Sunday

26th May 2019

Creditors put more pressure on Greece

  • The EU and the IMF "have encouraged" Greece to "accelerate the work", Eurogroup president Jeroen Dijsselbloem said. (Photo: Council of the EU)

Two years after a crisis that led Greece to the brink of leaving the eurozone pressure from creditors is again mounting, this time to adopt austerity measures or see the end of the bailout programme.

Eurozone ministers have asked the Greek government to present measures ensuring budget targets set for 2018 and the following years will be respected.

Read and decide

Join EUobserver today

Support quality EU news

Get instant access to all articles — and 18 year's of archives. 30 days free trial.

... or join as a group

  • IMF's Poul Thomsen (l) and Delia Velculescu (r). The fund's presence is "not negotiable at this point".

EU finance commissioner Pierre Moscovici said after a Eurogroup meeting on Thursday (26 January) that a "global agreement" was needed, that includes "a mechanism to reassure all stakeholders about Greece's commitment for budgetary seriousness after the end of the programme".

These additional measures are required by the International Monetary Fund (IMF) as a condition to remain in the programme and were endorsed by the EU.

The IMF is also needed to conclude the second review of the programme, agreed in 2015, running until 2018. An agreement on the review would unlock a new tranche of financial aid for Greece.

Eurogroup president Jeroen Dijsselbloem said that the IMF's presence in the programme was "not negotiable at this point".

The creditor institutions - the IMF, the European Commission, the European Central Bank and the European Stability Mechanism - asked the Greek government to design further measures on the labour market, pensions and tax that would guarantee that it reaches 3.5-percent primary budget surplus required by the bailout programme.

"We have encouraged them to accelerate that work," Eurogroup president Jeroen Dijsselbloem said after the meeting, adding that "a quick finalisation of the second review is in everyone's interest". But Greece and its creditors did not make much progress on Thursday.

Greek finance minister Euclid Tsakalotos came to Brussels with two letters outlining proposals, but creditors said they were insufficient. As a consequence, the creditors' experts can still not go back to Athens to prepare the second review agreement.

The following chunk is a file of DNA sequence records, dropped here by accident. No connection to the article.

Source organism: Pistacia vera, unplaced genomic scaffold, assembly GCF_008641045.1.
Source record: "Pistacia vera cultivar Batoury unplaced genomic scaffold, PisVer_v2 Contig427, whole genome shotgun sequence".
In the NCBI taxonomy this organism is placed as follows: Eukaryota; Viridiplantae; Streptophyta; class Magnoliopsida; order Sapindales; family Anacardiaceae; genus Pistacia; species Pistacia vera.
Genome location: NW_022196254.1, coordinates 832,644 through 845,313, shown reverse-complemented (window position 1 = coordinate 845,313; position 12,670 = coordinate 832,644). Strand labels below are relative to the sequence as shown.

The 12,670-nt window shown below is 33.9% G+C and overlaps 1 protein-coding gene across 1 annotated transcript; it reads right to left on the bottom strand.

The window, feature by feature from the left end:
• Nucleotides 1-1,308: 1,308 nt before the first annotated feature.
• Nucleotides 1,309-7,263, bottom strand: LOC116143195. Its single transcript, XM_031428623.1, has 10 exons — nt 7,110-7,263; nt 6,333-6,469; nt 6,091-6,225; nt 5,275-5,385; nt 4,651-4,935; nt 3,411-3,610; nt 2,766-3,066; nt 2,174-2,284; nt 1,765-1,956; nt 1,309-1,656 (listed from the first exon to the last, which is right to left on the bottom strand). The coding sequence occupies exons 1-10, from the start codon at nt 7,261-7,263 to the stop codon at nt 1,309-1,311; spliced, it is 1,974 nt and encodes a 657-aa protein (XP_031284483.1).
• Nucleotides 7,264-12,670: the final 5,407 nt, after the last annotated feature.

About a third of the review's requirement have been dealt with and another third will be "in the coming weeks", Dijsselbloem explained, adding that "the last ones are always the hardest".

One roadblock, in addition to the extent of the measures demanded by the IMF, is whether the Greek government should pass them through parliament now to be implemented when needed, or just commit to acting on them if the deficit goes off track in 2018 or after.

'Not reasonable'

French minister Michel Sapin told journalists that asking Greece to legislate new austerity measures as a precondition was "not reasonable" because Tsipras was "politically not able to do that".

"It is legitimate to ask to describe what measures he [Tsipras] would take, but it is not useful and may be politically negative, to ask him to legislate," Sapin said, implying he was almost alone in making that point.

Moscovici told EUobserver that he hoped all parties would soon agree on the conditions of the mission's return to Athens, in order to prepare a deal for the next Eurogroup on 20 February.

EU officials are concerned that the February meeting is the last opportunity to find a political agreement before election campaigns in Netherlands, France and Germany this year.

Yet Greece is facing another deadline in July when a series of loan repayments come due.

The Greek government and its prime minister Alexis Tsipras are now under pressure.

Sources told EUobserver that all now depends on how Athens and the Washington-based institutions break the deadlock.

"It's mainly an IMF-Greece thing," an EU source noted, adding that EU institutions could not do much more in the meantime.

'Everyone must stay calm'

"It's up to Tsipras to realise that he cannot lose more time," an EU official said.

An official with knowledge of the talks admitted that the Greek PM was facing a low-intensity version of 2015 when he was almost pushed out of the eurozone after trying to change the conditions for the bailout.

Another official, also close to the discussions, said that even if negotiations with the IMF were hard, "everyone must stay calm".

The IMF is demanding more austerity measures because it says that the budget targets set by the bailout programme cannot be met and that the Greek debt will remain unsustainable. IMF rules don't allow it to participate in programmes in countries whose debt is unsustainable.

Greek debt will reach 160 percent of GDP in 2020, compared to 179 percent expected this year, but will become "explosive" after 2030, according to IMF documents leaked in Greek media during Thursday's Eurogroup meeting.